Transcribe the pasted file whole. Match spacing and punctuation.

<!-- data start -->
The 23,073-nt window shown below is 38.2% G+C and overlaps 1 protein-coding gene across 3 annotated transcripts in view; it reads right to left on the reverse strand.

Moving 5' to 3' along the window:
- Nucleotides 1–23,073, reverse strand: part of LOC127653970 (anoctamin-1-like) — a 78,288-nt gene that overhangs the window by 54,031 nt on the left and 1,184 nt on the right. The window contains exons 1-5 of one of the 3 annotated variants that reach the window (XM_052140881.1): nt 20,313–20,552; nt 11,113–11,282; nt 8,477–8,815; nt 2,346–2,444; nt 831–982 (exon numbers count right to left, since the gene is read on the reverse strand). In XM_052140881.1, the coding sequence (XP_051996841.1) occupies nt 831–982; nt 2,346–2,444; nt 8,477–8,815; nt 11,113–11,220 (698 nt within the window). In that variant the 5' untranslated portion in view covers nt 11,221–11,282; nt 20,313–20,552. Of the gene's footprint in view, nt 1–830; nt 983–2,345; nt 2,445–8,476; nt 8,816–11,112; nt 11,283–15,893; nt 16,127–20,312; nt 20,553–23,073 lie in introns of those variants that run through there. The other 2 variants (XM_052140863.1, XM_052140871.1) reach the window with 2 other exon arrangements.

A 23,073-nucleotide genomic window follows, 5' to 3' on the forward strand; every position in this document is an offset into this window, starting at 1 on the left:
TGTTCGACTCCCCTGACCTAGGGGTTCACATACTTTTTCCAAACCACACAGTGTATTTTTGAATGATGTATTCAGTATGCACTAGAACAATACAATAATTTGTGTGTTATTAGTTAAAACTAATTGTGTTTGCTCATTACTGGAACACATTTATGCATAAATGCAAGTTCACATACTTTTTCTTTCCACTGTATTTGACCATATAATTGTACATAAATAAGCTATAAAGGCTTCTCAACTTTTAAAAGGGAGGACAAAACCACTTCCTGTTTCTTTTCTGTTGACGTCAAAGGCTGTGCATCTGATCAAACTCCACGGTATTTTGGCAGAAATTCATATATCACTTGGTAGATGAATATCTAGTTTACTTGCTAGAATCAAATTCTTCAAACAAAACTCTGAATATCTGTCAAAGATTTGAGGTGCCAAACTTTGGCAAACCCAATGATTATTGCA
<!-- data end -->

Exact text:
The 23,073-nt window shown below is 38.2% G+C and overlaps 1 protein-coding gene across 3 annotated transcripts in view; it reads right to left on the reverse strand.

Moving 5' to 3' along the window:
- Nucleotides 1–23,073, reverse strand: part of LOC127653970 (anoctamin-1-like) — a 78,288-nt gene that overhangs the window by 54,031 nt on the left and 1,184 nt on the right. The window contains exons 1-5 of one of the 3 annotated variants that reach the window (XM_052140881.1): nt 20,313–20,552; nt 11,113–11,282; nt 8,477–8,815; nt 2,346–2,444; nt 831–982 (exon numbers count right to left, since the gene is read on the reverse strand). In XM_052140881.1, the coding sequence (XP_051996841.1) occupies nt 831–982; nt 2,346–2,444; nt 8,477–8,815; nt 11,113–11,220 (698 nt within the window). In that variant the 5' untranslated portion in view covers nt 11,221–11,282; nt 20,313–20,552. Of the gene's footprint in view, nt 1–830; nt 983–2,345; nt 2,445–8,476; nt 8,816–11,112; nt 11,283–15,893; nt 16,127–20,312; nt 20,553–23,073 lie in introns of those variants that run through there. The other 2 variants (XM_052140863.1, XM_052140871.1) reach the window with 2 other exon arrangements.

A 23,073-nucleotide genomic window follows, 5' to 3' on the forward strand; every position in this document is an offset into this window, starting at 1 on the left:
TGTTCGACTCCCCTGACCTAGGGGTTCACATACTTTTTCCAAACCACACAGTGTATTTTTGAATGATGTATTCAGTATGCACTAGAACAATACAATAATTTGTGTGTTATTAGTTAAAACTAATTGTGTTTGCTCATTACTGGAACACATTTATGCATAAATGCAAGTTCACATACTTTTTCTTTCCACTGTATTTGACCATATAATTGTACATAAATAAGCTATAAAGGCTTCTCAACTTTTAAAAGGGAGGACAAAACCACTTCCTGTTTCTTTTCTGTTGACGTCAAAGGCTGTGCATCTGATCAAACTCCACGGTATTTTGGCAGAAATTCATATATCACTTGGTAGATGAATATCTAGTTTACTTGCTAGAATCAAATTCTTCAAACAAAACTCTGAATATCTGTCAAAGATTTGAGGTGCCAAACTTTGGCAAACCCAATGATTATTGCA